Trademark is one of the more complicated aspects of intellectual property law. With so many factors that go into a trademark, and so many nuances with establishing a violation in court, it no easy feat to obtain a basic understanding of trademark protection.
Cookie Department vs. Hershey Co.
A recent case shed some light on one of the more complicated aspect of trademark litigation. As reported in moondaq online, Cookie Department, a California company that makes cookies, brought a claim against Hershey Co. for use of its “TOUGH COOKIE” trademark. (Then Hershey brought a different trademark claim against Cookie Department, which then Cookie Department claims was merely retaliatory. But we’ll focus on the initial case).
One of the deciding factors in any trademark litigation claim, including the Cookie Department claim, is the likelihood of confusion for the public.
The critical factors of likelihood of confusion
For a successful trademark infringement lawsuit, the plaintiff needs to show that the defendant’s symbol is likely to create confusion. This likelihood is based on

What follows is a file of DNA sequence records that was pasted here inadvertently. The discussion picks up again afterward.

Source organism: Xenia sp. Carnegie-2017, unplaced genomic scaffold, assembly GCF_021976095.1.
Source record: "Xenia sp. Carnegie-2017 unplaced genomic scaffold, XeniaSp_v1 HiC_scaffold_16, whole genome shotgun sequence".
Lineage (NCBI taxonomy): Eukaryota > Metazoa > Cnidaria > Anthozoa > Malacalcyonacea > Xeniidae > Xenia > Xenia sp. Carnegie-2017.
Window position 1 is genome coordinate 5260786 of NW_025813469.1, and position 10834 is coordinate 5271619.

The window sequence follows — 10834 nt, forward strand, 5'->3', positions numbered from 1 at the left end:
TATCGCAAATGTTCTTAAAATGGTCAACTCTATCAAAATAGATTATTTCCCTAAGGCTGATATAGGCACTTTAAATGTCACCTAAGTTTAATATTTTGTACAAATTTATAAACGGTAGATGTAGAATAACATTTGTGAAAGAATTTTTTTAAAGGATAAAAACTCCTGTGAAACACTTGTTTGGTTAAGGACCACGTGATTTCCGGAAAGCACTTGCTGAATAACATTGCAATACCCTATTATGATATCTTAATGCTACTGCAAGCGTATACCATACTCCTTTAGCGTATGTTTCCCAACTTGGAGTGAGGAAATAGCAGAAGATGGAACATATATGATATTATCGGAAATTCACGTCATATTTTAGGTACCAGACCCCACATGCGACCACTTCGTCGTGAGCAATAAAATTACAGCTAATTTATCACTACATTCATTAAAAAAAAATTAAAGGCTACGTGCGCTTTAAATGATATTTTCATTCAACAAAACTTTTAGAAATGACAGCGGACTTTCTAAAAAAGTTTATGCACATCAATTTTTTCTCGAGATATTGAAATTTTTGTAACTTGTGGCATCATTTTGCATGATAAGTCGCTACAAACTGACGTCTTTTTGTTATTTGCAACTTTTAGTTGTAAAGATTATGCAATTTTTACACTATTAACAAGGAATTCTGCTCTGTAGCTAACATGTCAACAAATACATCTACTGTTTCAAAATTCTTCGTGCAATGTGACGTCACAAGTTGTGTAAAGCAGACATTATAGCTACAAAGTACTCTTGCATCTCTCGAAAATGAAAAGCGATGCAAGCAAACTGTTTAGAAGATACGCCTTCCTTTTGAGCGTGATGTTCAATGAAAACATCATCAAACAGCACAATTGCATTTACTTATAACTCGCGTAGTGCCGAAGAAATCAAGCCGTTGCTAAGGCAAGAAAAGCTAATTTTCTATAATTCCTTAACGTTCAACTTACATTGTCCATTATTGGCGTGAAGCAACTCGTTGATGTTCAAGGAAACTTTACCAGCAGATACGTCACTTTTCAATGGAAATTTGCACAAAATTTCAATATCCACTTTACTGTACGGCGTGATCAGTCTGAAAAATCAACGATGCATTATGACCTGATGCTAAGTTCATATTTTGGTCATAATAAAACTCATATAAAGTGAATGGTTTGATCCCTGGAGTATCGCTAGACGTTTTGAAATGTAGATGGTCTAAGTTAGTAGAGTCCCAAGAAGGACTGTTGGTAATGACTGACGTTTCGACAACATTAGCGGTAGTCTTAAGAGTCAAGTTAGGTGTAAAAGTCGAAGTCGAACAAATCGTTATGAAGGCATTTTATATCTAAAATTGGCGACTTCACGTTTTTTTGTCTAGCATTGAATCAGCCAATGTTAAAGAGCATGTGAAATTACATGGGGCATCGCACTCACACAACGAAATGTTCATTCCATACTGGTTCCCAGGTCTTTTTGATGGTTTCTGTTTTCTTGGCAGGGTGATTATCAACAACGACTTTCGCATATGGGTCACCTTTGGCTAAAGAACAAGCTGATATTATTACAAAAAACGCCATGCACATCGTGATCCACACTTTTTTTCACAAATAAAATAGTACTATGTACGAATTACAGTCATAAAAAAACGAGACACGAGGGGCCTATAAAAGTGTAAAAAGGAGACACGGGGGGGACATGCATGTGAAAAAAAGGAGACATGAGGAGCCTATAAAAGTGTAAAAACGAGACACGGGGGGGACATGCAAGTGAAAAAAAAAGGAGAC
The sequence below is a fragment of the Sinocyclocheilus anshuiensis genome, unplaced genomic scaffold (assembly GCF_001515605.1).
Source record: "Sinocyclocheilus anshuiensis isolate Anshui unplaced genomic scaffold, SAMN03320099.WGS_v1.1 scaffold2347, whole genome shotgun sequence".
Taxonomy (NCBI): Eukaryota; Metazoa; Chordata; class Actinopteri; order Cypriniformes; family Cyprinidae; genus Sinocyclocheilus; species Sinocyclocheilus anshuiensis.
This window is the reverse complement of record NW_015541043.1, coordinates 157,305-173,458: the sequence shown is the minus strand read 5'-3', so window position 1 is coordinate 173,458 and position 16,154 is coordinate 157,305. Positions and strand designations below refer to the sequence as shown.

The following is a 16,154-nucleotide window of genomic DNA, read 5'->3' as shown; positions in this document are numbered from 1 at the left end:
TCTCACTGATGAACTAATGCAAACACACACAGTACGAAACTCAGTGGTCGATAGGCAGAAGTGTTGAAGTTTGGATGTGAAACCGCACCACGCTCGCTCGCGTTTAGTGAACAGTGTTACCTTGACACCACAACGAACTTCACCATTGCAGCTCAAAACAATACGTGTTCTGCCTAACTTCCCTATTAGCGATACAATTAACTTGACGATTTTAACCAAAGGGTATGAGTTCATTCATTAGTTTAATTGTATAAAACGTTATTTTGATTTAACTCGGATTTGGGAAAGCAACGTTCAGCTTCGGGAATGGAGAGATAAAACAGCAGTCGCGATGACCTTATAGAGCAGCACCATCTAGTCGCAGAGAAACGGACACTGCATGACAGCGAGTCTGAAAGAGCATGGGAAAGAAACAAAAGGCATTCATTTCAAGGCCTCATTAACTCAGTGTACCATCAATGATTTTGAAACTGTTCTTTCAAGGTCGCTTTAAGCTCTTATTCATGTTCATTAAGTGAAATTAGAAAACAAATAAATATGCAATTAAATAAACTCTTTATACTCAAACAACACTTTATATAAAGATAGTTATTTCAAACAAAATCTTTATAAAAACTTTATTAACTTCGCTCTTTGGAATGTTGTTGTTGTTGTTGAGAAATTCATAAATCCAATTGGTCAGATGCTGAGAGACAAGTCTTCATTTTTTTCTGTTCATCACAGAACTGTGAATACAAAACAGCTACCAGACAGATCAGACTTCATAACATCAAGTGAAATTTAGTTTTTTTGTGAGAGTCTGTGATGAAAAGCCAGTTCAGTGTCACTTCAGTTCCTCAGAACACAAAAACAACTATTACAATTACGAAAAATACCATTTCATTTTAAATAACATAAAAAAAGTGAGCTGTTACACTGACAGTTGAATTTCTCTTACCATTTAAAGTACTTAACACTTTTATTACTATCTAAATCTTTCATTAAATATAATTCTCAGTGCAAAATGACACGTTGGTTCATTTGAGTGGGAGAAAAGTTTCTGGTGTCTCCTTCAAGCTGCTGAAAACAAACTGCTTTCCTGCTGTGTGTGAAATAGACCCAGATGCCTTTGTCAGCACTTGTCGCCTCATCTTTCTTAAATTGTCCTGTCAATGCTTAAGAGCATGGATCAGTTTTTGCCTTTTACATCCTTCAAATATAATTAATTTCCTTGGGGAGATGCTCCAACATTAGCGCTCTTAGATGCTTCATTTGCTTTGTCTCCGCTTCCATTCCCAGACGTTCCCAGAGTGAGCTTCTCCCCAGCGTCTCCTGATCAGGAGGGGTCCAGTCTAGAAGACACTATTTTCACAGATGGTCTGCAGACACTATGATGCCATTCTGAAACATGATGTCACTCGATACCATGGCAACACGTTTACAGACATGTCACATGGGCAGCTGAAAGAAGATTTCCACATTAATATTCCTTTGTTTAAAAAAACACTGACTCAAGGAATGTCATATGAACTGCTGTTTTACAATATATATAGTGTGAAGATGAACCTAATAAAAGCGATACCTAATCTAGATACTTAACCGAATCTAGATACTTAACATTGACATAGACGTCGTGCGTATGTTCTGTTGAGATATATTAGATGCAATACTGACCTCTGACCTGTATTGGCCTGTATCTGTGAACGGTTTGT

- Similarity in sound or appearance of marks
- Similarity in products or services represented by the marks
- Strength or distinctiveness of the mark
These are just three factors the courts look at, but there are numerous others, as well. It is important to note that each of these factors comes with nuance and a whole history of precedent to complicate what would seem simple on the surface.
Determining the similarity of products
For example, one of the arguments in our Tough Cookie case involves whether the two companies involved are providing similar products, since one company is making cookies and the other is making small chocolate candies. But the similarity between the two products does not have to be an exact match, but merely a similarity that has a likelihood of causing confusion.
There are differences between cookies and confectioneries, to be sure, but there are also significant similarities. At any rate, whether the similarity between the products is significant enough to present a likelihood of confusion on the part of the consumer is certainly debatable.
As a business owner, you might feel safe using a variation of another company’s trademark if your product or service is different from theirs. However, the issue of product similarity, like most issues in intellectual property, is not a simple matter.
Conversely, if you think another company might be violated your protected trademark rights, the fact that the products or services are different is not necessarily determinative on the face of it. There is still a chance that you have a viable claim.
Make sure you seek sound legal counsel from a trusted IP lawyer before proceeding.